Olowu in Council
Seven groups constitute the Cabinet of the Olowu, who is the paramount ruler of Owu Kingdom. Those listed below, with the Olowu as chairman, constitute the Supreme Cabinet of the Olowu of Owu, which is now known as “Olowu-in-Council”. In order of authority:
- Olori Igbimo
- Olori Omo-Oba
- Olori Parakoyi
- Oluroko of Erunmu
- Balogun Apomu
Owu day festival
The original purpose of celebrating Omo Olowu festival is to give thanks to Olodumare (Almighty God) for supplying all needs. The annual Owu Day festival tradition started in 1999 and has attracted participation by several Owu indigenes and people from all over the world. On October 9, 2010, the Olowu of Owu Oba Dosunmu publicly declared the second weekend of the month of October as Owu's public celebration of the goodness of the Almighty God. This declaration was made to usher in the new Omo Olowu festival which is to henceforth replace the previous Owu Day Festival which incidentally had its 10th and final outing in 2009 on the 10th day of the 10th month! The debuting Omo Olowu festival (reported in owulakoda.wordpress.com/2010/10/29/omo-olowu-festival-kicks-off) also incorporated the ancient traditional New Yam Festival which was dramatically staged by the Olowu himself, much to the delight, admiration and applause of the attendant crowd and dignitaries! The 2010 festival was attended by the past Ooni of Ife, Oba Okunade Sijuade Olubuse [II] (of blessed memory); Former President of Nigeria & Balogun of Owu Chief Olusegun Obasanjo; Chief of Staff to President Goodluck Jonathan, Chief Mike Oghiedome; Former Deputy Governor of Ogun state and Field Commander of ECOMOG, Rtd General Tunji Olurin.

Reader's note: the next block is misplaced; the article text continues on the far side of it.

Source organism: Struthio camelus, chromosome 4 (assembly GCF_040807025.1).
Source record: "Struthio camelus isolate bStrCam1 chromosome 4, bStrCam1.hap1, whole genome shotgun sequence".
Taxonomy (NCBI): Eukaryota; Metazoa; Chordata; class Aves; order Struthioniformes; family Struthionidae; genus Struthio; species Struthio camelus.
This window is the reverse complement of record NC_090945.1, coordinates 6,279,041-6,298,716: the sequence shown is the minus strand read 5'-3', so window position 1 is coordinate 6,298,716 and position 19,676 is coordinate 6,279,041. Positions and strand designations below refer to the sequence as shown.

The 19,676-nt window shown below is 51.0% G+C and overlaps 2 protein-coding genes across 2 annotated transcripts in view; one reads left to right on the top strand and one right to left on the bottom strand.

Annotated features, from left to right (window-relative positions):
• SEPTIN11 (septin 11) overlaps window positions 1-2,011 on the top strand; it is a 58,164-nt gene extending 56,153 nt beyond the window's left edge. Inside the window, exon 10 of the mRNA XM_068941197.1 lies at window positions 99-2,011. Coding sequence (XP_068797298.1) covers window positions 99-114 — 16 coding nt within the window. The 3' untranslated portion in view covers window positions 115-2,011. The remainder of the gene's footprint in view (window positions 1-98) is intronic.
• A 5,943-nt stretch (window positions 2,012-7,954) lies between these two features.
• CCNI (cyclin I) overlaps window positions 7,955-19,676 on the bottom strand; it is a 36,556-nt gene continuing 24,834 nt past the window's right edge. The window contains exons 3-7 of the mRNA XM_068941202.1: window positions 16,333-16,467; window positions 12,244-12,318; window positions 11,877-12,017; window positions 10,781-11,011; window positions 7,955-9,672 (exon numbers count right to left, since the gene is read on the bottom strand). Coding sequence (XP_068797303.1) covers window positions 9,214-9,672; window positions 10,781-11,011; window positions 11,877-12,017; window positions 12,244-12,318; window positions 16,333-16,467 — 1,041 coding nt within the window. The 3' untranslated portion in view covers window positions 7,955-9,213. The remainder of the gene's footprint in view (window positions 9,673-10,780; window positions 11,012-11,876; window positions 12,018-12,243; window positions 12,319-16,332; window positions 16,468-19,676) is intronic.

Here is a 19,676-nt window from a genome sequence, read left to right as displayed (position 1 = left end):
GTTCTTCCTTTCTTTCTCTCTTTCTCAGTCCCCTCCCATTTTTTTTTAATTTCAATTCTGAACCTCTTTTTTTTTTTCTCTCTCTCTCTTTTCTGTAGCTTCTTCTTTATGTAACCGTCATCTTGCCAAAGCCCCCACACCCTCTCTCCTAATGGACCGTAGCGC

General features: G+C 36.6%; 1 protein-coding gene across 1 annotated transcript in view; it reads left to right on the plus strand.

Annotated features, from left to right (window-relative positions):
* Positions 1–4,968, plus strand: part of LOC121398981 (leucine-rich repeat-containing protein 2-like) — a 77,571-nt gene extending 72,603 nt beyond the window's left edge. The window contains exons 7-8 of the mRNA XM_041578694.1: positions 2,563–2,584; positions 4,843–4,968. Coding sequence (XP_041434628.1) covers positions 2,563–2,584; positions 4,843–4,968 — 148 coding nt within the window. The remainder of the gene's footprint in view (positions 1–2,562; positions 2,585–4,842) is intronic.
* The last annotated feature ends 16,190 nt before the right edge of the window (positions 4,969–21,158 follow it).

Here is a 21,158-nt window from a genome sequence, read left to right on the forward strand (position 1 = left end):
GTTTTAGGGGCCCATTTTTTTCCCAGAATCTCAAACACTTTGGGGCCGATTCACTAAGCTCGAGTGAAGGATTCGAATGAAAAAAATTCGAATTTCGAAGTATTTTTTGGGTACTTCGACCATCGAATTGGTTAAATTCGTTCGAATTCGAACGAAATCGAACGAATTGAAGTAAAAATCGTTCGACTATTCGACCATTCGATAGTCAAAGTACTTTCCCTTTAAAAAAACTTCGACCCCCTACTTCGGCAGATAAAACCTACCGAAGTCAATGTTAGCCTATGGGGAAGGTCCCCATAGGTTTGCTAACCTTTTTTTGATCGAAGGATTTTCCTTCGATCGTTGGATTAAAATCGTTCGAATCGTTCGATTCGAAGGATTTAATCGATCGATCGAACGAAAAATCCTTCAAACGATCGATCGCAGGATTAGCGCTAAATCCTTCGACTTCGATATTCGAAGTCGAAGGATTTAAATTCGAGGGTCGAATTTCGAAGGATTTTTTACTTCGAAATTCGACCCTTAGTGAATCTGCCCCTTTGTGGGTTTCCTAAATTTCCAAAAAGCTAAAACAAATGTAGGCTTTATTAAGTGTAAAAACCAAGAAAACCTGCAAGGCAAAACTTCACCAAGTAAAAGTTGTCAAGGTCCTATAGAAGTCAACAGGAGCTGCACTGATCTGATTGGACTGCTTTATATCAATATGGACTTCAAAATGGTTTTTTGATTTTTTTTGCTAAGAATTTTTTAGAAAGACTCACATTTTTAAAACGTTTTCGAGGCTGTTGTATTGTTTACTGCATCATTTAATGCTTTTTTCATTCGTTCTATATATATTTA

- Owu in Yoruba history, Mabogunje, Akin L. , Omer-Cooper, John D. , Ibadan University Press, 1971
- "Atiku's missed penalty and OBJ's strike". The Sun Nigeria. January 28, 2019. Retrieved February 19, 2019.
- "Olowu to Alake on Ogun paramount rulership: Owu is not under your control". The Eagle Online. Retrieved February 19, 2019.
- admin (June 3, 2018). "A Commune of Brothers". THISDAYLIVE. Retrieved February 19, 2019.
- "The Owu – Ijebu War & The Owu Lost Children, Yoruba History". Dakingsman.com. Retrieved August 27, 2020.